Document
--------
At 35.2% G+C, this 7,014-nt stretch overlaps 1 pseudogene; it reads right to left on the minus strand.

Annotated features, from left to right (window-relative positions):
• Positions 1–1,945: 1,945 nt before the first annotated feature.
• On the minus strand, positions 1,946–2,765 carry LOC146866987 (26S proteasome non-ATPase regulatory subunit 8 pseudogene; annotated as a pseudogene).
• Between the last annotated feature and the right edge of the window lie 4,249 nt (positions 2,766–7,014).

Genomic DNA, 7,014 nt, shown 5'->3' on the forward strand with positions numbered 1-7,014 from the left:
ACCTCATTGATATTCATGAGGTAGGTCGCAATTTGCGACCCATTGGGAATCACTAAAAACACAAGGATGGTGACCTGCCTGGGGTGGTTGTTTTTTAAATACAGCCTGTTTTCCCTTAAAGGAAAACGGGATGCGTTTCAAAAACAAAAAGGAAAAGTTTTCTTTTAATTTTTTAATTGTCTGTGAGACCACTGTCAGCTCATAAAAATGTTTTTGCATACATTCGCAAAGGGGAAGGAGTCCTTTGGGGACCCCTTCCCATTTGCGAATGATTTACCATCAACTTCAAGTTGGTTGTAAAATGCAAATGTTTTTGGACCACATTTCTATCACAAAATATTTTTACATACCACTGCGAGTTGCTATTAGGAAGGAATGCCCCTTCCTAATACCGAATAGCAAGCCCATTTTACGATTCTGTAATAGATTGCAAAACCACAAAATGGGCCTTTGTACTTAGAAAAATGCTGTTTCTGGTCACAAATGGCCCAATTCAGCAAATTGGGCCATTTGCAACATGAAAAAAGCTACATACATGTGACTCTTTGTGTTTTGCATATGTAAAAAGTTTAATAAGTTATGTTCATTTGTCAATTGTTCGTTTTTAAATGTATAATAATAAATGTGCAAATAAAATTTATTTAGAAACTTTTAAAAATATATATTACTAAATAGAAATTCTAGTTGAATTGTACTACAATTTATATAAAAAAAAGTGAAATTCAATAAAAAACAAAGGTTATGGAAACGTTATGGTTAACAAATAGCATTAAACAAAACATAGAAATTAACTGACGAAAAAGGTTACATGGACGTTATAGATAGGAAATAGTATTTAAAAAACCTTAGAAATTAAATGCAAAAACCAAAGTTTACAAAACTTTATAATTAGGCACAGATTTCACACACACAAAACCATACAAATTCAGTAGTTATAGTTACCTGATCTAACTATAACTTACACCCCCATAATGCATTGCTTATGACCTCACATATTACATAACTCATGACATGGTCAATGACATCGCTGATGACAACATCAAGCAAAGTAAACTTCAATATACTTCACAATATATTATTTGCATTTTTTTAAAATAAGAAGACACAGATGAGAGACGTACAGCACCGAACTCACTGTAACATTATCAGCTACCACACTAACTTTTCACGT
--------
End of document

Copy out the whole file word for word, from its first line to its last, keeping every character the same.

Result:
At 35.2% G+C, this 7,014-nt stretch overlaps 1 pseudogene; it reads right to left on the minus strand.

Annotated features, from left to right (window-relative positions):
• Positions 1–1,945: 1,945 nt before the first annotated feature.
• On the minus strand, positions 1,946–2,765 carry LOC146866987 (26S proteasome non-ATPase regulatory subunit 8 pseudogene; annotated as a pseudogene).
• Between the last annotated feature and the right edge of the window lie 4,249 nt (positions 2,766–7,014).

Genomic DNA, 7,014 nt, shown 5'->3' on the forward strand with positions numbered 1-7,014 from the left:
ACCTCATTGATATTCATGAGGTAGGTCGCAATTTGCGACCCATTGGGAATCACTAAAAACACAAGGATGGTGACCTGCCTGGGGTGGTTGTTTTTTAAATACAGCCTGTTTTCCCTTAAAGGAAAACGGGATGCGTTTCAAAAACAAAAAGGAAAAGTTTTCTTTTAATTTTTTAATTGTCTGTGAGACCACTGTCAGCTCATAAAAATGTTTTTGCATACATTCGCAAAGGGGAAGGAGTCCTTTGGGGACCCCTTCCCATTTGCGAATGATTTACCATCAACTTCAAGTTGGTTGTAAAATGCAAATGTTTTTGGACCACATTTCTATCACAAAATATTTTTACATACCACTGCGAGTTGCTATTAGGAAGGAATGCCCCTTCCTAATACCGAATAGCAAGCCCATTTTACGATTCTGTAATAGATTGCAAAACCACAAAATGGGCCTTTGTACTTAGAAAAATGCTGTTTCTGGTCACAAATGGCCCAATTCAGCAAATTGGGCCATTTGCAACATGAAAAAAGCTACATACATGTGACTCTTTGTGTTTTGCATATGTAAAAAGTTTAATAAGTTATGTTCATTTGTCAATTGTTCGTTTTTAAATGTATAATAATAAATGTGCAAATAAAATTTATTTAGAAACTTTTAAAAATATATATTACTAAATAGAAATTCTAGTTGAATTGTACTACAATTTATATAAAAAAAAGTGAAATTCAATAAAAAACAAAGGTTATGGAAACGTTATGGTTAACAAATAGCATTAAACAAAACATAGAAATTAACTGACGAAAAAGGTTACATGGACGTTATAGATAGGAAATAGTATTTAAAAAACCTTAGAAATTAAATGCAAAAACCAAAGTTTACAAAACTTTATAATTAGGCACAGATTTCACACACACAAAACCATACAAATTCAGTAGTTATAGTTACCTGATCTAACTATAACTTACACCCCCATAATGCATTGCTTATGACCTCACATATTACATAACTCATGACATGGTCAATGACATCGCTGATGACAACATCAAGCAAAGTAAACTTCAATATACTTCACAATATATTATTTGCATTTTTTTAAAATAAGAAGACACAGATGAGAGACGTACAGCACCGAACTCACTGTAACATTATCAGCTACCACACTAACTTTTCACGT